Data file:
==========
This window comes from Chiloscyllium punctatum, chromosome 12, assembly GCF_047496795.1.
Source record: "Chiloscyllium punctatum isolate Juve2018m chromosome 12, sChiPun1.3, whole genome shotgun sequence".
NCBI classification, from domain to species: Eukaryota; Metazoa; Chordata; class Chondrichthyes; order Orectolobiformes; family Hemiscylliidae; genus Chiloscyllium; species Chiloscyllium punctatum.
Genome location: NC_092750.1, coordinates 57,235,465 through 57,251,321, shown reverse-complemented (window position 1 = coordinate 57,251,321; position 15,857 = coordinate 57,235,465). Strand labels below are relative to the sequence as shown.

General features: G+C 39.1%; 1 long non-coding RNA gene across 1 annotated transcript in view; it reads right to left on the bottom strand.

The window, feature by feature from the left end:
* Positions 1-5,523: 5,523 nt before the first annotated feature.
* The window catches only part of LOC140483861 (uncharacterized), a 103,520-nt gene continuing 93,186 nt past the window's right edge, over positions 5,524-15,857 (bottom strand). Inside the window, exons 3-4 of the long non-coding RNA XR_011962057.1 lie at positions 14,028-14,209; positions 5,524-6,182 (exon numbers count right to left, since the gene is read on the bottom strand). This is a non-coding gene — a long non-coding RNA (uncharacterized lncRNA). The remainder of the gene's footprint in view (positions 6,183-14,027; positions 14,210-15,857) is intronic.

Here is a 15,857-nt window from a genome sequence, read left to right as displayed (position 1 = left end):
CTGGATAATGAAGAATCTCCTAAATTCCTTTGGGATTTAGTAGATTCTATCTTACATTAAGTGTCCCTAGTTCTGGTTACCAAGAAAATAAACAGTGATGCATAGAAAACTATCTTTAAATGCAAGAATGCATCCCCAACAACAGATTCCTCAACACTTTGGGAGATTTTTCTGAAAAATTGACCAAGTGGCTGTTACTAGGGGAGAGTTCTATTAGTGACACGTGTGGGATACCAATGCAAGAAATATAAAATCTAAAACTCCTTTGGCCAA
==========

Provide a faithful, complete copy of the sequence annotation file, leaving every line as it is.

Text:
This window comes from Chiloscyllium punctatum, chromosome 12, assembly GCF_047496795.1.
Source record: "Chiloscyllium punctatum isolate Juve2018m chromosome 12, sChiPun1.3, whole genome shotgun sequence".
NCBI classification, from domain to species: Eukaryota; Metazoa; Chordata; class Chondrichthyes; order Orectolobiformes; family Hemiscylliidae; genus Chiloscyllium; species Chiloscyllium punctatum.
Genome location: NC_092750.1, coordinates 57,235,465 through 57,251,321, shown reverse-complemented (window position 1 = coordinate 57,251,321; position 15,857 = coordinate 57,235,465). Strand labels below are relative to the sequence as shown.

General features: G+C 39.1%; 1 long non-coding RNA gene across 1 annotated transcript in view; it reads right to left on the bottom strand.

The window, feature by feature from the left end:
* Positions 1-5,523: 5,523 nt before the first annotated feature.
* The window catches only part of LOC140483861 (uncharacterized), a 103,520-nt gene continuing 93,186 nt past the window's right edge, over positions 5,524-15,857 (bottom strand). Inside the window, exons 3-4 of the long non-coding RNA XR_011962057.1 lie at positions 14,028-14,209; positions 5,524-6,182 (exon numbers count right to left, since the gene is read on the bottom strand). This is a non-coding gene — a long non-coding RNA (uncharacterized lncRNA). The remainder of the gene's footprint in view (positions 6,183-14,027; positions 14,210-15,857) is intronic.

Here is a 15,857-nt window from a genome sequence, read left to right as displayed (position 1 = left end):
CTGGATAATGAAGAATCTCCTAAATTCCTTTGGGATTTAGTAGATTCTATCTTACATTAAGTGTCCCTAGTTCTGGTTACCAAGAAAATAAACAGTGATGCATAGAAAACTATCTTTAAATGCAAGAATGCATCCCCAACAACAGATTCCTCAACACTTTGGGAGATTTTTCTGAAAAATTGACCAAGTGGCTGTTACTAGGGGAGAGTTCTATTAGTGACACGTGTGGGATACCAATGCAAGAAATATAAAATCTAAAACTCCTTTGGCCAA